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Watercolour - View of the Ruins of the Cloister, the Belfry of St. Mary's Church, and the Vicarage, Tilty; Recording Britain Collection
  • View of the Ruins of the Cloister, the Belfry of St. Mary's Church, and the Vicarage, Tilty
    Rowntree, born 1915 - died 1997
  • Enlarge image

View of the Ruins of the Cloister, the Belfry of St. Mary's Church, and the Vicarage, Tilty; Recording Britain Collection

  • Object:


  • Place of origin:

    Tilty, United Kingdom (painted)

  • Date:

    1942 (painted)

  • Artist/Maker:

    Rowntree, born 1915 - died 1997 (painter (artist))

  • Materials and Techniques:

    Watercolour on paper

  • Credit Line:

    Given by the Pilgrim Trust

  • Museum number:


  • Gallery location:

    Prints & Drawings Study Room, level F, case RB, shelf 10, box D

These ruins could almost be mistaken for part of the landscape if not for the rusting fence surrounding them. They are the sole remnants of Tilty Abbey, a Cistercian monastery founded in 1153. When Henry VIII dissolved the monasteries following his break with Rome, the abbey was demolished. Only the ruins of the cloister, shown here, and the chapel, which was converted into Tilty's parish church and whose belfry is visible in the background, survive.

Physical description

A watercolour drawing showing the ruins of Tilty Abbey enclosed by a fence in a field beyond the church. The vicarage is visible at left; the belfry, just above the ruins. Signed and dated.

Place of Origin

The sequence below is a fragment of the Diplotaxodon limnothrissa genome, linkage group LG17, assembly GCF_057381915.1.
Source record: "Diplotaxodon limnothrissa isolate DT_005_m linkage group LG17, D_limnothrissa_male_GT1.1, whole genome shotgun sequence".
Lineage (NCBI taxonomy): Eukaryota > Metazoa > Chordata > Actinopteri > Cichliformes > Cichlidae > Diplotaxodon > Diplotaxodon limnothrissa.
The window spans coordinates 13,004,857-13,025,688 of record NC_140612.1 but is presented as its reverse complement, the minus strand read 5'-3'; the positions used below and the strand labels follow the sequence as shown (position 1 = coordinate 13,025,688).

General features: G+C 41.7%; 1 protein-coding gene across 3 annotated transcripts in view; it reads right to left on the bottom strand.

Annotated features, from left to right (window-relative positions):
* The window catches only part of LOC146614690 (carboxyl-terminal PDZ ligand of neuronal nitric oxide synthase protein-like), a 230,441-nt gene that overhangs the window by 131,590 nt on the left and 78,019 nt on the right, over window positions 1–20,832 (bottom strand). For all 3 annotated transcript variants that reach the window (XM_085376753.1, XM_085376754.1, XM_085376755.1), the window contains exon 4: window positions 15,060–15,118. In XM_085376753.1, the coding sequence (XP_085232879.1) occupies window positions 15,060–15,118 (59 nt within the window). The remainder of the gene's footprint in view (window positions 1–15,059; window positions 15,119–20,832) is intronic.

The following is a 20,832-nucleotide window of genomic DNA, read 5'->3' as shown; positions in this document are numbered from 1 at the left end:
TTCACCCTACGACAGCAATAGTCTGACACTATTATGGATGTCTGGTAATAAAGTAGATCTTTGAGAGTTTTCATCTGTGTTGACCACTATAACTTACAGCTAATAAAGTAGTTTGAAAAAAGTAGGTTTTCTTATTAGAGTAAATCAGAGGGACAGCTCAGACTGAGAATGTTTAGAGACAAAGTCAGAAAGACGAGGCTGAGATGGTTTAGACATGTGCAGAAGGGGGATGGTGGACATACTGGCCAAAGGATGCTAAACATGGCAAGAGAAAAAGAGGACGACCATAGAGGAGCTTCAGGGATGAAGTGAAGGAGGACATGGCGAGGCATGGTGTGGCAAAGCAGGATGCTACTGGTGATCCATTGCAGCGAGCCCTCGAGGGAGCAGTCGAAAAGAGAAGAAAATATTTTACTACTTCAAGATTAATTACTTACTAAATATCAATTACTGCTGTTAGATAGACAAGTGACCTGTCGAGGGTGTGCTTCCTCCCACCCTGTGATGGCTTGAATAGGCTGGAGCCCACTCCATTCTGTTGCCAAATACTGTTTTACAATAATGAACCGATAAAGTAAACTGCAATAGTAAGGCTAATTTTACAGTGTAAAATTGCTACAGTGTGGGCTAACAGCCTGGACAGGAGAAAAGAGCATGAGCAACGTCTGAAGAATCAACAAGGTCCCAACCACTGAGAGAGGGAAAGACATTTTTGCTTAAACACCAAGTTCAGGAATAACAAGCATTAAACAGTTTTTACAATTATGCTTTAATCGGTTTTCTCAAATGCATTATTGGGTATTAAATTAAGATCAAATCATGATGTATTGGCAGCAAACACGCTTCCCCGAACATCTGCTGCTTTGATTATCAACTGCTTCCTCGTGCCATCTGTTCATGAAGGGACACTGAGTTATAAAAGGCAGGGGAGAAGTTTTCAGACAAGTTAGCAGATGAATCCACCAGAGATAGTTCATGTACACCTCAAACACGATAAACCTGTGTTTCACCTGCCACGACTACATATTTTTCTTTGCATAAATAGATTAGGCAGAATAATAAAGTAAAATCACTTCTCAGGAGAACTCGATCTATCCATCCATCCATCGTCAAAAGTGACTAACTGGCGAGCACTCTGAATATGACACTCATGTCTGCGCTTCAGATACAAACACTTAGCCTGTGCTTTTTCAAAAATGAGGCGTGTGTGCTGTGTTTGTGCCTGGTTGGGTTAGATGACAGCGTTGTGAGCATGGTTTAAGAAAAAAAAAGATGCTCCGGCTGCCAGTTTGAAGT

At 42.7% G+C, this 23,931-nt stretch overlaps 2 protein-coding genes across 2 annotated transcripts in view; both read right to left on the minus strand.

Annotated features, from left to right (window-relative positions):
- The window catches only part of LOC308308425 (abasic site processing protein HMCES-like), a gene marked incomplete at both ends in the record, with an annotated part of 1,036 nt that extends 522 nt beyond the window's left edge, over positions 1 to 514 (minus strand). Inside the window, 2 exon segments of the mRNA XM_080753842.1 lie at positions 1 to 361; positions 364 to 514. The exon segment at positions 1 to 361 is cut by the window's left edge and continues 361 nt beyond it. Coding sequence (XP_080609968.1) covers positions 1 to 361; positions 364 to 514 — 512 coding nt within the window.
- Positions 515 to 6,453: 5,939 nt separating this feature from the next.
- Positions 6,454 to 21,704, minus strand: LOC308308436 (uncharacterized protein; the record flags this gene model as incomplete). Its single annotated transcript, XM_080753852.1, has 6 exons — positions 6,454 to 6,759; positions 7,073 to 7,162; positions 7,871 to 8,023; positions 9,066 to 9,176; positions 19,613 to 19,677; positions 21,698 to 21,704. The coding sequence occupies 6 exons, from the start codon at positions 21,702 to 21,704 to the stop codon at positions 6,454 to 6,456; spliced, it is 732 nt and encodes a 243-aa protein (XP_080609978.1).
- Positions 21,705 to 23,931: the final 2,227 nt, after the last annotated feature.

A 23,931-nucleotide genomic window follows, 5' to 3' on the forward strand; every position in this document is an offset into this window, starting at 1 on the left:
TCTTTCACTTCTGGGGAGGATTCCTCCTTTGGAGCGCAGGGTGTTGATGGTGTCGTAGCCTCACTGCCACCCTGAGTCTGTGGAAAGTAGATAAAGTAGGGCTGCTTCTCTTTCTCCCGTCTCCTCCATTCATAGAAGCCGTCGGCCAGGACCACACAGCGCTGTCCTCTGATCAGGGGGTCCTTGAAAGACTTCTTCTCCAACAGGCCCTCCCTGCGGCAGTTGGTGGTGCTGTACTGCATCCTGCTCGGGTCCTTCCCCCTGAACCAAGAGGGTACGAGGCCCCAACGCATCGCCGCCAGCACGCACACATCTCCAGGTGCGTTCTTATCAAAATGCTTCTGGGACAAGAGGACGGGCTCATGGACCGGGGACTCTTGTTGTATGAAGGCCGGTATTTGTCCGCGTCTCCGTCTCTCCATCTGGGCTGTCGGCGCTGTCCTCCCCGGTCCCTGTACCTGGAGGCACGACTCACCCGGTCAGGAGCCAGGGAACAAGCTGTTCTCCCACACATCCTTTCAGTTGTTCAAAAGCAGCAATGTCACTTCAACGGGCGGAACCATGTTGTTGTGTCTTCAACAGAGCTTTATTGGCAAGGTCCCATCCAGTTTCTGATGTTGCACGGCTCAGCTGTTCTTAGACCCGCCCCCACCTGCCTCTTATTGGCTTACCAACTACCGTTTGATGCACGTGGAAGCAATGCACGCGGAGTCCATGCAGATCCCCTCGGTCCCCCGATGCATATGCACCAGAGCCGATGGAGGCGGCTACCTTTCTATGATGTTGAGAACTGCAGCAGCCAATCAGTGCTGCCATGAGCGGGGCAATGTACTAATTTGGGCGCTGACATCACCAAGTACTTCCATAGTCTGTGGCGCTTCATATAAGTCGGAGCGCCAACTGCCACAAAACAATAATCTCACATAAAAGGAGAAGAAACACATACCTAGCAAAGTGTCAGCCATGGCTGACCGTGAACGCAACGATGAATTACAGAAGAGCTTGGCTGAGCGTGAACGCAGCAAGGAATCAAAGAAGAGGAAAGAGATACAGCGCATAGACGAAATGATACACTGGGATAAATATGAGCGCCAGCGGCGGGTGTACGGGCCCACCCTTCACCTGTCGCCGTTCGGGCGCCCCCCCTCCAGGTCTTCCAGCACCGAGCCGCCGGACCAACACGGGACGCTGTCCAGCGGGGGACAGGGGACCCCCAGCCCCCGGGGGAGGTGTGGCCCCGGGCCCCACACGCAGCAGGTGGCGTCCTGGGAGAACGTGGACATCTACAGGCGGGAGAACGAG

Tilty, United Kingdom (painted)


1942 (painted)


Rowntree, born 1915 - died 1997 (painter (artist))

Materials and Techniques

Watercolour on paper

Marks and inscriptions

'Kenneth Rowntree 42'


Height: 12.625 in, Width: 19.50 in

Object history note

This is one of three views of St Mary's Church, Tilty, done by Kenneth Rowntree for the Recording Britain scheme.
The ‘Recording Britain’ collection of topographical watercolours and drawings made in the early 1940s during the Second World War. In 1940 the Committee for the Employment of Artists in Wartime, part of the Ministry of Labour and National Service, launched a scheme to employ artists to record the home front in Britain, funded by a grant from the Pilgrim Trust. It ran until 1943 and some of the country’s finest watercolour painters, such as John Piper, Sir William Russell Flint and Rowland Hilder, were commissioned to make paintings and drawings of buildings, scenes, and places which captured a sense of national identity. Their subjects were typically English: market towns and villages, churches and country estates, rural landscapes and industries, rivers and wild places, monuments and ruins. Northern Ireland was not covered, only four Welsh counties were included, and a separate scheme ran in Scotland.